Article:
Cases 90-92: Family is uprooted when landlord loses house

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100 Neediest

Drawing by Raelin Burnett of Valley Park High School.

CASE 90 • Mr. D is raising four children ages 10-14. A few years back, the family went from homeless to hopeful when they moved to a house that Mr. D was told he could lease with an option to buy. But the house went into foreclosure because the owner wasn’t using Mr. D’s payments to cover the mortgage, as he had promised. Mr. D, 47, started a trucking company, but he had to give it up when he lost vision in both eyes. He also suffers from diabetes, back problems and nerve damage. Mr. D’s income from disability benefits doesn’t stretch enough to cover basic expenses. They could use help catching up on rent and utility bills. They also need clothing, shoes and coats.

CASE 91 • Seven people, including 1-year-old twins, live in Mrs. C’s one-bedroom home. She’s retired and didn’t expect to be caring for her teenage grandchildren and baby great-granddaughters. Her grandson, 18, requires ongoing medical care since he had a kidney transplant and undergoes dialysis. Her life is full of family and love, but she would welcome help with utilities, dialysis supplies, household items and toys for the little girls.

CASE 92 • Ms. B and her five children are about to be evicted from their home after falling behind on rent payments. She also owes money for past-due utility bills, and the electricity recently was disconnected until she got a doctor’s note that stated her medical hardships. Ms. B gets $675 a month in disability payments for chronic asthma and heart problems; her rent eats up $500 of that. She asks for monthly Metro passes to get to doctor’s appointments, plus food and clothing, including school uniforms, underwear and shoes for her children, who range in age from 17 to 6.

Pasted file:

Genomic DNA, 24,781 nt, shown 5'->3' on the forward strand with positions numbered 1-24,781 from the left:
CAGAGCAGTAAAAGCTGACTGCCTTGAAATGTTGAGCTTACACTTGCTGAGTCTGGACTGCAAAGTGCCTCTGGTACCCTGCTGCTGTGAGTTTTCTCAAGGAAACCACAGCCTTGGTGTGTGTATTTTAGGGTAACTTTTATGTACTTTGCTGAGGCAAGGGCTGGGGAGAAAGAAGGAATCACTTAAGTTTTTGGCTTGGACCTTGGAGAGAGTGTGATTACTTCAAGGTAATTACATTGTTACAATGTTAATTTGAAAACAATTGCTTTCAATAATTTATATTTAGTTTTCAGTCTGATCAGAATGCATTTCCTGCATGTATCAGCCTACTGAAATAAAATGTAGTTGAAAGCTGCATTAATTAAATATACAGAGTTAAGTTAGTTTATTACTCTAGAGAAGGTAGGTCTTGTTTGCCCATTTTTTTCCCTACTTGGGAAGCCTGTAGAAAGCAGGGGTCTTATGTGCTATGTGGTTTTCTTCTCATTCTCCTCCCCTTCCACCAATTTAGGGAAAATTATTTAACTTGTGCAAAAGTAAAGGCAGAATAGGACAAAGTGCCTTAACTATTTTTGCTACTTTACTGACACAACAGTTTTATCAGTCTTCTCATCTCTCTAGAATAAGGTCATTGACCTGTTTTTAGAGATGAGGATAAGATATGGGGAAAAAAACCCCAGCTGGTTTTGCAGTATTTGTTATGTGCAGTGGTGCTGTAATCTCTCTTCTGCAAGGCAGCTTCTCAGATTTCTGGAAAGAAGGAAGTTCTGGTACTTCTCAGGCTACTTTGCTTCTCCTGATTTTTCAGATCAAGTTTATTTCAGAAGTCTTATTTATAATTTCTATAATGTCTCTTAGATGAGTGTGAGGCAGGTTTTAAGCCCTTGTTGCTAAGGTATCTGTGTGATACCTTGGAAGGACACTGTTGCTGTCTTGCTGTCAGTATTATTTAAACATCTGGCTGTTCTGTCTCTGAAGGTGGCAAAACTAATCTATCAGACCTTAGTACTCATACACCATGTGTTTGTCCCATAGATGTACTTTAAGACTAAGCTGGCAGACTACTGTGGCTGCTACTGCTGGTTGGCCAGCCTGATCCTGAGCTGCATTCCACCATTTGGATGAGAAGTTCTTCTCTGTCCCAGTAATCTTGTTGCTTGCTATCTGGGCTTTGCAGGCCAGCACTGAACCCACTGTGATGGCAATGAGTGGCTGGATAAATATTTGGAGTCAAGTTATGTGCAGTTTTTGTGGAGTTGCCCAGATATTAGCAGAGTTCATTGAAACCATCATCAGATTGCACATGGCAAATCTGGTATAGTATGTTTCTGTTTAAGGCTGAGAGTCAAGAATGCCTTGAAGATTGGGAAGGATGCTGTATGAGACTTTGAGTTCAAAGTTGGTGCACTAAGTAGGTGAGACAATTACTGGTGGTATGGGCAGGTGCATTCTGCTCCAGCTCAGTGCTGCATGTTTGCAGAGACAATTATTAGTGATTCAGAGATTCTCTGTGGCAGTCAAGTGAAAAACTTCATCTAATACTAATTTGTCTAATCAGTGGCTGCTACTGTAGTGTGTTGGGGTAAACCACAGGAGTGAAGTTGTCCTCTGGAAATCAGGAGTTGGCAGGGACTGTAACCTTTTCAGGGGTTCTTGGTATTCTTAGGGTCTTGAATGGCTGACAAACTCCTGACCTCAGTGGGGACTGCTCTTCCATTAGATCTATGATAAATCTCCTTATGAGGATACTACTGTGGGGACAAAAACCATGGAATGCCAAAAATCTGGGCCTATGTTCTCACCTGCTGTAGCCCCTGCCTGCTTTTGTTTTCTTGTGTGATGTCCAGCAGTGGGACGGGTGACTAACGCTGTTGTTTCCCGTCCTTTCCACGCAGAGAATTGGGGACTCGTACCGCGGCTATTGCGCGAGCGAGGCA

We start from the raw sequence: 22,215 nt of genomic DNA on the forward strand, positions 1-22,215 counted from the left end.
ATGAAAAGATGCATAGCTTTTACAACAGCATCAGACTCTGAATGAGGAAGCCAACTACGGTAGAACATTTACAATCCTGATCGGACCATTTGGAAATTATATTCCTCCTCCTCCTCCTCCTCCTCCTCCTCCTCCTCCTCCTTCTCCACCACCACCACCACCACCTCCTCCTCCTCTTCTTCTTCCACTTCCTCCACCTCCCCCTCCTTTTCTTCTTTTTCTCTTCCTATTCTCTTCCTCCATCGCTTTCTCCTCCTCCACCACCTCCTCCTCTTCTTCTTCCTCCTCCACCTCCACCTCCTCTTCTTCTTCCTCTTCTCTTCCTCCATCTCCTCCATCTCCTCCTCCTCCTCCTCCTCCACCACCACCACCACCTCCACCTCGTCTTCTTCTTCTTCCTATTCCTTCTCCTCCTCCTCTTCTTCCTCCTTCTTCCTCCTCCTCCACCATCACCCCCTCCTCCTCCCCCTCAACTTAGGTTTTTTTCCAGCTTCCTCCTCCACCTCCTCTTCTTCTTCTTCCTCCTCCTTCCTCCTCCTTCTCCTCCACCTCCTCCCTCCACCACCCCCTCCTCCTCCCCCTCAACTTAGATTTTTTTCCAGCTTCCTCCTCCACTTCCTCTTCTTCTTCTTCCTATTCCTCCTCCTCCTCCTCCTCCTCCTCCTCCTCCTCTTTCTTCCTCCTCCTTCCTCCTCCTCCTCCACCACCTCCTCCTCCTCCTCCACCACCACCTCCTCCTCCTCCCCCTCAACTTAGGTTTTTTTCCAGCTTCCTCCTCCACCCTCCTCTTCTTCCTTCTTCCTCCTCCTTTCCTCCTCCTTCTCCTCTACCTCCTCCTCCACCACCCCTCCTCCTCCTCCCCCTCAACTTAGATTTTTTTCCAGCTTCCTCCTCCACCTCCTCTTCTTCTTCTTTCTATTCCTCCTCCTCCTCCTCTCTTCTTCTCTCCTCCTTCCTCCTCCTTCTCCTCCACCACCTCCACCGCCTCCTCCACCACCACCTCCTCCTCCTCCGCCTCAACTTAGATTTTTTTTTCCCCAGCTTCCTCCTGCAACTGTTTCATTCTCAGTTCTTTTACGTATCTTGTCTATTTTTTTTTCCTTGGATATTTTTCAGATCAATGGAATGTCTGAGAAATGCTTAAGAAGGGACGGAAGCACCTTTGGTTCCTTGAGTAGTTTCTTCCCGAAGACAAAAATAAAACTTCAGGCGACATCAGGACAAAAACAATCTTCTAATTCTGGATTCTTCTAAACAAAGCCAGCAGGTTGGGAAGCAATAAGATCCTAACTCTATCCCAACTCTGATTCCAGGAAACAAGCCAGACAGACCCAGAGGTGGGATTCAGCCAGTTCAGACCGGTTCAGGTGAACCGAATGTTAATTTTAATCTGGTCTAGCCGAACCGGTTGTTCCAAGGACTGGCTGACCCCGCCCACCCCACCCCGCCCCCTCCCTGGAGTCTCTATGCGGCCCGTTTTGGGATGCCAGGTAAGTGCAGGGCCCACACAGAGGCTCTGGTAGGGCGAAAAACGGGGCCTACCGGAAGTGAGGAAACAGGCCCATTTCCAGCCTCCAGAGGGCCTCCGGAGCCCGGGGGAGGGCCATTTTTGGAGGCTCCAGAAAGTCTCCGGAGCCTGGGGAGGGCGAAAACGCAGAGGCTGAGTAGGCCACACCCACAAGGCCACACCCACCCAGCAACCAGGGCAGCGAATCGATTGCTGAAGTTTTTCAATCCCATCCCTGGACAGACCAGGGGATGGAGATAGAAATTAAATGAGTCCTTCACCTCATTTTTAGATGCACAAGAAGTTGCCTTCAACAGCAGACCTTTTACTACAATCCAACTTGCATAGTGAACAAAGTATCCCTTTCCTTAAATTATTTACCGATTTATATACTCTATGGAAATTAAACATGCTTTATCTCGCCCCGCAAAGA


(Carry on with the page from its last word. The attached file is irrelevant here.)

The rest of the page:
Case profiles by Lisa Eisenhauer, Valerie Schremp Hahn and Leah Thorsen of the Post-Dispatch.

To give

ADOPT A CASE: For highest-need cases, the program supplies donors with a list of a family's needs. Donors are asked to meet at least one of the stated needs and provide at least one present for each person in the family. Everything goes directly to the family, through a social worker.

DONATE: Monetary gifts to the 100 Neediest Cases general fund are used to help 4,300 cases, and go directly to the families.

FUNDRAISE: Encourage friends, family and others to join you in helping. Set up a fundraising page for your adopted family or the program overall, and have an even bigger impact.

TO HELP: Call 314-421-6060 from 10 a.m. to 3 p.m. on weekdays, visit 100neediestcases.org, or mail a check payable to "100 Neediest Cases" (no cash) to P.O. Box 955925, St. Louis, Mo. 63195.

Tradition

The tradition of 100 Neediest Cases campaign dates to 1922, when civic leaders formed the Christmas Bureau. The Post-Dispatch has partnered with the program for more than five decades, renaming it 100 Neediest Cases in 1954.

HOW IT WORKS: Social service agencies, working through the United Way, identify thousands of needy families. Volunteers then select 100 cases to be profiled in the newspaper to raise awareness.

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